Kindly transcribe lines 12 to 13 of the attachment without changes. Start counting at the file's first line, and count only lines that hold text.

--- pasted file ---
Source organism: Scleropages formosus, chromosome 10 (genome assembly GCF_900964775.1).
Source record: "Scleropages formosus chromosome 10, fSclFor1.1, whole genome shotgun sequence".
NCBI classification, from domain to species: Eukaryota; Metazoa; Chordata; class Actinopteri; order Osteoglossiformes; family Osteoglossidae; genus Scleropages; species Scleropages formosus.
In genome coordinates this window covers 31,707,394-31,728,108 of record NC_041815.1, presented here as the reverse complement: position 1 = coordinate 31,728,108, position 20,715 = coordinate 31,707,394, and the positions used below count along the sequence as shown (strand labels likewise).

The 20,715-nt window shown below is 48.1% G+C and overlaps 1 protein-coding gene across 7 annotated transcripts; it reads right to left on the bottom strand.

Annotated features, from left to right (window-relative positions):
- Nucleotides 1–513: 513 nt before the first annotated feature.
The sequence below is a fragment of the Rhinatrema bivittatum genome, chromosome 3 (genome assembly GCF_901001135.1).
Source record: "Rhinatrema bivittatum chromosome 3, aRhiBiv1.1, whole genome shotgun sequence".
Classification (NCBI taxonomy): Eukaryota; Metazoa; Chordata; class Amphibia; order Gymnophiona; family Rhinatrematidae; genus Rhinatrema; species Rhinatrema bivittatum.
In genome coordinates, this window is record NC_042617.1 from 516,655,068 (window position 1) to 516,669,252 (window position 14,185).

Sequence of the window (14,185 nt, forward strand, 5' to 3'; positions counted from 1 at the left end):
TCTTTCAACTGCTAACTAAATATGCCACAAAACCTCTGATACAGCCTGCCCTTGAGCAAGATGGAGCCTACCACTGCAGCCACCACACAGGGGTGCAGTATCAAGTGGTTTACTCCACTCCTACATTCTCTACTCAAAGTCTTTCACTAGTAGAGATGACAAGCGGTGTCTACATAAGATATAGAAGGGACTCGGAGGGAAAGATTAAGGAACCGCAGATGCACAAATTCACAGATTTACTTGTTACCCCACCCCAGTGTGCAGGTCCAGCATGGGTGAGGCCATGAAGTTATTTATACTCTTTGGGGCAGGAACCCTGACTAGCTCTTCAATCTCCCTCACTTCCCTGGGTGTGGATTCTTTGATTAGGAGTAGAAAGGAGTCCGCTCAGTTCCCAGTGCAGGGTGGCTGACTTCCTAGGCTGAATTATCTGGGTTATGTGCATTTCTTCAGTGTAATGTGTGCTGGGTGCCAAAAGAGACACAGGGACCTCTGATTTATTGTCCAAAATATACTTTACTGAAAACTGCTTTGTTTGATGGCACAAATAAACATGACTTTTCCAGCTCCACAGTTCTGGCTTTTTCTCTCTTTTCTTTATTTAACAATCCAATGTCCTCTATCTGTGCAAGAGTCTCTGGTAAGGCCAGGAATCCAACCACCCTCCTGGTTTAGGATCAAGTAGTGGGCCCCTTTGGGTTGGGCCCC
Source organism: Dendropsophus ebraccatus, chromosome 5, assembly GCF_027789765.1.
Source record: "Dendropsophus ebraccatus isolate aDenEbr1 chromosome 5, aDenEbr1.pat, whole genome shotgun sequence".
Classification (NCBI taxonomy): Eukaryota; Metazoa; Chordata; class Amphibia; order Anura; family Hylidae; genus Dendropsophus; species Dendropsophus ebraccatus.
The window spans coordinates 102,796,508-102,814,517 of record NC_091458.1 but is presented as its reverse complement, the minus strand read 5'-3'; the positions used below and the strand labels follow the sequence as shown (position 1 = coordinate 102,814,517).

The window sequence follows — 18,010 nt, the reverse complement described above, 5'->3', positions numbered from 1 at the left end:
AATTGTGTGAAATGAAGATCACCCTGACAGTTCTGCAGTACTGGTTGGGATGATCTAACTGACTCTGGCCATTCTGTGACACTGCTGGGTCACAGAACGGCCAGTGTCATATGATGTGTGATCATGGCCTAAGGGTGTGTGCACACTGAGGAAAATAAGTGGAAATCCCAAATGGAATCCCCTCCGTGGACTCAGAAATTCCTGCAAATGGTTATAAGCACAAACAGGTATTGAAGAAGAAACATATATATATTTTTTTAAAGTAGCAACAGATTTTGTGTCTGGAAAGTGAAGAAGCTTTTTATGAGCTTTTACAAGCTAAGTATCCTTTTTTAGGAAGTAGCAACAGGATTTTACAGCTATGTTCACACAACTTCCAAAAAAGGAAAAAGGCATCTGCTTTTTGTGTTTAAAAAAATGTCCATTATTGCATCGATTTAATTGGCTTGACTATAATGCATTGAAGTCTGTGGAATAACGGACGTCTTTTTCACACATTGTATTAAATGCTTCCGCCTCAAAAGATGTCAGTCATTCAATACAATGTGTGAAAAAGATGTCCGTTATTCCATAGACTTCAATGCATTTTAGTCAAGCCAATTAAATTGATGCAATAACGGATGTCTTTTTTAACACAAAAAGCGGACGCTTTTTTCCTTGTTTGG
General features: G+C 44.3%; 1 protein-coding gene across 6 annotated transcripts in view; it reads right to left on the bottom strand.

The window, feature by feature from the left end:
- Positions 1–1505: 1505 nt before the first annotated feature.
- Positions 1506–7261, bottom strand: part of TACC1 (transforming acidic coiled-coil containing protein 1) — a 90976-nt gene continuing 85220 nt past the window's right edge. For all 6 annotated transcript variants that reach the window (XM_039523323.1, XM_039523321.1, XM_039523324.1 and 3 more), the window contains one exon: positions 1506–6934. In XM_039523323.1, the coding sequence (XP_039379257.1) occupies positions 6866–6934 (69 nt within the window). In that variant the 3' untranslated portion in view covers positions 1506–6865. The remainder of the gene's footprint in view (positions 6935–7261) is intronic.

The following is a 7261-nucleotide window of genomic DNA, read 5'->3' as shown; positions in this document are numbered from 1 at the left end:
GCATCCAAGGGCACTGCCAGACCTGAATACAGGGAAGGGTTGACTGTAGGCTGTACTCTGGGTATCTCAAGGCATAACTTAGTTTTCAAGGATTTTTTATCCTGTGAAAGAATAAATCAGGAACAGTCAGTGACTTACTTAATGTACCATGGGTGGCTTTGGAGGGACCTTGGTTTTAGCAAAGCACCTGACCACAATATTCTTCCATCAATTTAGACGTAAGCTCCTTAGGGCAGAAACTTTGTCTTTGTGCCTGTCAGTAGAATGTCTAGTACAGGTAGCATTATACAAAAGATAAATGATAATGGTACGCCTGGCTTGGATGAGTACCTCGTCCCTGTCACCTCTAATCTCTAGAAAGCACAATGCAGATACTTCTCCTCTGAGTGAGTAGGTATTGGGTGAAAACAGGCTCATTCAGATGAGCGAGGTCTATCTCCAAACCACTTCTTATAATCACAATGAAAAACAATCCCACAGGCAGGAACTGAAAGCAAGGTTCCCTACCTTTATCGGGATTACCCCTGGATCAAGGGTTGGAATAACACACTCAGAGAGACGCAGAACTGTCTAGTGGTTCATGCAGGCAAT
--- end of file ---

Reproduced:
Sequence of the window (14,185 nt, forward strand, 5' to 3'; positions counted from 1 at the left end):
TCTTTCAACTGCTAACTAAATATGCCACAAAACCTCTGATACAGCCTGCCCTTGAGCAAGATGGAGCCTACCACTGCAGCCACCACACAGGGGTGCAGTATCAAGTGGTTTACTCCACTCCTACATTCTCTACTCAAAGTCTTTCACTAGTAGAGATGACAAGCGGTGTCTACATAAGATATAGAAGGGACTCGGAGGGAAAGATTAAGGAACCGCAGATGCACAAATTCACAGATTTACTTGTTACCCCACCCCAGTGTGCAGGTCCAGCATGGGTGAGGCCATGAAGTTATTTATACTCTTTGGGGCAGGAACCCTGACTAGCTCTTCAATCTCCCTCACTTCCCTGGGTGTGGATTCTTTGATTAGGAGTAGAAAGGAGTCCGCTCAGTTCCCAGTGCAGGGTGGCTGACTTCCTAGGCTGAATTATCTGGGTTATGTGCATTTCTTCAGTGTAATGTGTGCTGGGTGCCAAAAGAGACACAGGGACCTCTGATTTATTGTCCAAAATATACTTTACTGAAAACTGCTTTGTTTGATGGCACAAATAAACATGACTTTTCCAGCTCCACAGTTCTGGCTTTTTCTCTCTTTTCTTTATTTAACAATCCAATGTCCTCTATCTGTGCAAGAGTCTCTGGTAAGGCCAGGAATCCAACCACCCTCCTGGTTTAGGATCAAGTAGTGGGCCCCTTTGGGTTGGGCCCC